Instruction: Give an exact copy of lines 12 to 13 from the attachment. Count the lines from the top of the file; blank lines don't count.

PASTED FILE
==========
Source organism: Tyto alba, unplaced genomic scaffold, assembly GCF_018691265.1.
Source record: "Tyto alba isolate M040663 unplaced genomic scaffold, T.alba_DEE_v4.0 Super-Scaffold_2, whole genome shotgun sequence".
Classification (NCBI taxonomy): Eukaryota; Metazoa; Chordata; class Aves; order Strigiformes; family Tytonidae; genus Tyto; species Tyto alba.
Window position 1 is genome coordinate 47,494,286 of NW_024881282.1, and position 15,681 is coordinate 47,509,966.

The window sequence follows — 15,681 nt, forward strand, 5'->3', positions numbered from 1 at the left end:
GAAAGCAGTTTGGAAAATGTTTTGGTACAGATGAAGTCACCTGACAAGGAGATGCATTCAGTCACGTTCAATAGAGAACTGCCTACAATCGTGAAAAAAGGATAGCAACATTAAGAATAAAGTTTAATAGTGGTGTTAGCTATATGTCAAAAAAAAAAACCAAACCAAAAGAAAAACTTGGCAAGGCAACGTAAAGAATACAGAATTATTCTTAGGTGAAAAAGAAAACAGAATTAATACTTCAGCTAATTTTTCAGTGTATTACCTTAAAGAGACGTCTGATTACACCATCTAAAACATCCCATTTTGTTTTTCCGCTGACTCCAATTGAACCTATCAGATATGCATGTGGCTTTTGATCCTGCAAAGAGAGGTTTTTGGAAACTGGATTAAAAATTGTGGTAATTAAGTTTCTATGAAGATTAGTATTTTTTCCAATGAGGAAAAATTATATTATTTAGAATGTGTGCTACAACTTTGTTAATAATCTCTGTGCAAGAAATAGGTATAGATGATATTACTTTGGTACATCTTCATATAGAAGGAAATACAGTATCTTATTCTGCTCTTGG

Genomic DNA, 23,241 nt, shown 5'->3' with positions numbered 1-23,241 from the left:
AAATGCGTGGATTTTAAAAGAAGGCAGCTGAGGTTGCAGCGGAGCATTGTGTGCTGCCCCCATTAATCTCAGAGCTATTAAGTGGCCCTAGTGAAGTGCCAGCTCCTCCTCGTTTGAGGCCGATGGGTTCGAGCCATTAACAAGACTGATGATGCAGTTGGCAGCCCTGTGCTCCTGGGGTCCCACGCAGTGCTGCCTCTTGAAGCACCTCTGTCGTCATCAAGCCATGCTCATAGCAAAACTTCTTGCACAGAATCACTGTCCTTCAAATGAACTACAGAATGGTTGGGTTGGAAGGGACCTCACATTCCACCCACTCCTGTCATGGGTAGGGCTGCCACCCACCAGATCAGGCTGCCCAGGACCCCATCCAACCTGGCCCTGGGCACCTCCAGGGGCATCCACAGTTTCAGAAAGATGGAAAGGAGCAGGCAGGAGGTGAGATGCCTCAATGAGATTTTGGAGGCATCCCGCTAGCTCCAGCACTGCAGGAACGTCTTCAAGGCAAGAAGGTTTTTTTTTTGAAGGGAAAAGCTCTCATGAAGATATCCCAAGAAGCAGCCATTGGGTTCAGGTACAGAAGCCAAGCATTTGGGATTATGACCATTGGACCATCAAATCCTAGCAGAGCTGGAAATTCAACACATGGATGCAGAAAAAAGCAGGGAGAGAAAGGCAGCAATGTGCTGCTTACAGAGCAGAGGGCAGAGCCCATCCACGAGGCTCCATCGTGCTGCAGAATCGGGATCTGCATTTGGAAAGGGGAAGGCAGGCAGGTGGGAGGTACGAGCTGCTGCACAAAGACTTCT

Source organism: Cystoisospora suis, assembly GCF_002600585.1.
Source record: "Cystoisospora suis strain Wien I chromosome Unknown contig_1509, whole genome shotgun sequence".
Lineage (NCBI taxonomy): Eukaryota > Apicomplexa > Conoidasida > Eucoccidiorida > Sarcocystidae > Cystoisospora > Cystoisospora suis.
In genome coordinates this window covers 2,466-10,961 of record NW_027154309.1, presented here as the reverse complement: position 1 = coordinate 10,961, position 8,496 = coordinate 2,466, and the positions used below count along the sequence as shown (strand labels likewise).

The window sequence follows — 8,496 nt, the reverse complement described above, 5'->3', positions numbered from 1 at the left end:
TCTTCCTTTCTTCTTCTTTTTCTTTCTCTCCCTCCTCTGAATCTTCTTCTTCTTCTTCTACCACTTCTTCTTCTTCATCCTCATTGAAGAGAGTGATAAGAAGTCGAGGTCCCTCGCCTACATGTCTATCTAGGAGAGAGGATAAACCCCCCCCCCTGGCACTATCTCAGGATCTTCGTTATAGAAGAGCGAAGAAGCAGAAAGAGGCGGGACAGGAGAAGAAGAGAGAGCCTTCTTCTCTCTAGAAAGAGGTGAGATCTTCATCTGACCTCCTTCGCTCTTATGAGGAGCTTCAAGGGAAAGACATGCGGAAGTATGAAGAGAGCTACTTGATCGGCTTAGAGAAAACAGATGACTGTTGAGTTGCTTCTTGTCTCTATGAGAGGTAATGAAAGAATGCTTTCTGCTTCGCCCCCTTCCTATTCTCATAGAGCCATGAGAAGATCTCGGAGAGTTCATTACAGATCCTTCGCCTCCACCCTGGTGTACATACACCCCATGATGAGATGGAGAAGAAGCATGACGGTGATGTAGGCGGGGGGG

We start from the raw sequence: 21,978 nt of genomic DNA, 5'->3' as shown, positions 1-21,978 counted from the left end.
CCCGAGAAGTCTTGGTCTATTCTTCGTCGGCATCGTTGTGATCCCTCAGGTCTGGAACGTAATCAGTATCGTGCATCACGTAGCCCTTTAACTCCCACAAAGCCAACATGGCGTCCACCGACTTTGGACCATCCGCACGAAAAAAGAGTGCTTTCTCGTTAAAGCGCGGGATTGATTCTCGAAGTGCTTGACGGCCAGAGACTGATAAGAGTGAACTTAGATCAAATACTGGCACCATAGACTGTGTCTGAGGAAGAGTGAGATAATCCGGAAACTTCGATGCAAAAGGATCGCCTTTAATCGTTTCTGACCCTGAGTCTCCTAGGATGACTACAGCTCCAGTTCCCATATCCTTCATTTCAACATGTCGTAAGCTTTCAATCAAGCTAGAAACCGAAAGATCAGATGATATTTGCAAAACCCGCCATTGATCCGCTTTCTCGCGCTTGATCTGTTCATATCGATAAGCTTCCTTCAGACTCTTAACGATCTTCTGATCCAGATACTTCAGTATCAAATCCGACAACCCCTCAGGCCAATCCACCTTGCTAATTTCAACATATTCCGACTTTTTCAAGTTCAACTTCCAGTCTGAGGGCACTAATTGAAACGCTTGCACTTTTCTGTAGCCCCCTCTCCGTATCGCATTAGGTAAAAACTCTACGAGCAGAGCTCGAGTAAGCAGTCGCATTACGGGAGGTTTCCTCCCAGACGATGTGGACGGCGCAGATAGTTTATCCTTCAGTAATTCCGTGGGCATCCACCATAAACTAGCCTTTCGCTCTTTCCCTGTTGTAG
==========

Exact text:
In genome coordinates this window covers 2,466-10,961 of record NW_027154309.1, presented here as the reverse complement: position 1 = coordinate 10,961, position 8,496 = coordinate 2,466, and the positions used below count along the sequence as shown (strand labels likewise).

The window sequence follows — 8,496 nt, the reverse complement described above, 5'->3', positions numbered from 1 at the left end: